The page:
By Scott Tibbs, July 2, 2007
The controversy involving Jeff Sagarin's property strengthens my belief that there should be criminal penalties, including prison time, for government officials who violate someone's Constitutional rights. As our liberties are increasingly threatened by a government that is growing bigger and more powerful, reforms need to be made to provide deterrence to government officials who violate the constitutional rights of American citizens.
A government that ignores the rule of law is far more dangerous to our liberty than any Islamic terrorist. The foundation of our system of government is the Constitution, establishing that the nation's highest authority is a system of laws rather than the whim of a legislature or executive. The United States of America is not a nation founded because of a shared heritage or ethnicity; the US is a nation founded to secure the blessings of liberty for her people. Attacks on that liberty are therefore acts of treason.
A refresher: there is a walking path through Sagarin's property built by city government over three decades ago. It turns out that the city has no easement or any legal documentation proving that the path belongs to city government. Sagarin wants the path removed. Mark Kruzan told the Herald-Times "The bottom line is that the city intends to retain its right and control of the path." There is no right to retain, Mr. Kruzan! You cannot "control" something you do not have a legal right to control.
Where are the opponents of Interstate 69, who often express concern about eminent domain for the interstate highway? At least land taken for I-69 will be taken through proper legal channels as required by the Constitution. The same cannot be said for the walking path through Sagarin's land, which the city not only intends to keep, but to "improve". Keeping the land without the legal authority to do so is a clear violation of Sagarin's Fifth Amendment rights.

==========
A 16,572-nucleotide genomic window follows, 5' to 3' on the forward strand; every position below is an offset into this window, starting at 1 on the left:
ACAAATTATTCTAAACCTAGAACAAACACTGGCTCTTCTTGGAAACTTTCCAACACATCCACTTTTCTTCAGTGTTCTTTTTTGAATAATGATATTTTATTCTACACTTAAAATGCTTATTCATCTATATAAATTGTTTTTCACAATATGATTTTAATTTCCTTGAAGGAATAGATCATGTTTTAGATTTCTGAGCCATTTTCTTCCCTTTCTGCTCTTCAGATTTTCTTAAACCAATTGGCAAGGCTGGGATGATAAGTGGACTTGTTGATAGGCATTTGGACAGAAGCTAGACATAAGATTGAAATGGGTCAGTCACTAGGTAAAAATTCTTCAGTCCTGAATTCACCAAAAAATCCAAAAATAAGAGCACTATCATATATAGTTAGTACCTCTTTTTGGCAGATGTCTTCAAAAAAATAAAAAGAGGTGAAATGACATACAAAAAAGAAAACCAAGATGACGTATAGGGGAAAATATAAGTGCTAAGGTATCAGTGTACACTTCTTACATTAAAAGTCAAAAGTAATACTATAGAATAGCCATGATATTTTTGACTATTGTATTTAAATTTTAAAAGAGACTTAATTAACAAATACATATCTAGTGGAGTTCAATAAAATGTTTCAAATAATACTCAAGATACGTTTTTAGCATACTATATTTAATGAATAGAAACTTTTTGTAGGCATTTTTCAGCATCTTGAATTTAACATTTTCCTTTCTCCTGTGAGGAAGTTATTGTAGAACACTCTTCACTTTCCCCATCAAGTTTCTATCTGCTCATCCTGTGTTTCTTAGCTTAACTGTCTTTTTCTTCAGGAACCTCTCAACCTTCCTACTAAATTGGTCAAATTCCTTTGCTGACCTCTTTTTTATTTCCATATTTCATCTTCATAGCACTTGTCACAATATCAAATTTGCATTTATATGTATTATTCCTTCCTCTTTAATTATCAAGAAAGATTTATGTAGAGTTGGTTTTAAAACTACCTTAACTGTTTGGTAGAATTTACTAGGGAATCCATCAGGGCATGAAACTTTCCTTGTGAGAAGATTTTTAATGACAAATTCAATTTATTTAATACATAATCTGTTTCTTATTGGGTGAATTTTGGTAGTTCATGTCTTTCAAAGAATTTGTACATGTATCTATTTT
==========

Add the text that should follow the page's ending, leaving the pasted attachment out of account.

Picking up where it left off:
The city's desire that the path remain is reasonable. There are legitimate public safety reasons for the path, and it is popular with the neighborhood. The path was built to provide pedestrians a way to travel without needing to walk along the heavily-traveled High Street. Furthermore, Sagarin knew that the path was there when he purchased his home in 1993, and made the decision to purchase it anyway. I do not see a major infringement from keeping the path there.
If the path is to remain, however, city government must purchase the land. Simply stating that the city will maintain control of the path without the legal authority to do so is both illegal and treasonous. Each day that goes by while the city is digging in and flouting the law is an intolerable attack on the Fifth Amendment. This cannot be allowed to continue, and I hope the courts issue an emergency restraining order on further use of the path until the city follows proper legal procedure to obtain control of it.
Unfortunately, Kruzan's arrogance is nothing new. When a citizen questioned him on what qualifications the Bloomington City Council had to mandate building design and architecture, Kruzan arrogantly answered "They were elected." (See previous articles from December 18, 2005, January 05, 2006, and January 18, 2006.)
It is shocking, but not at all surprising, that city government is breaking the law like this. Mark Kruzan's arrogant decision to brazenly ignore the rule of law demonstrates why he should not be re-elected as mayor of Bloomington. Even if the rest of his administration has been perfect, voters should not tolerate any elected official who urinates on the Constitution the way Mark Kruzan has. I hope the majority of voters in Bloomington choose to replace him in four months.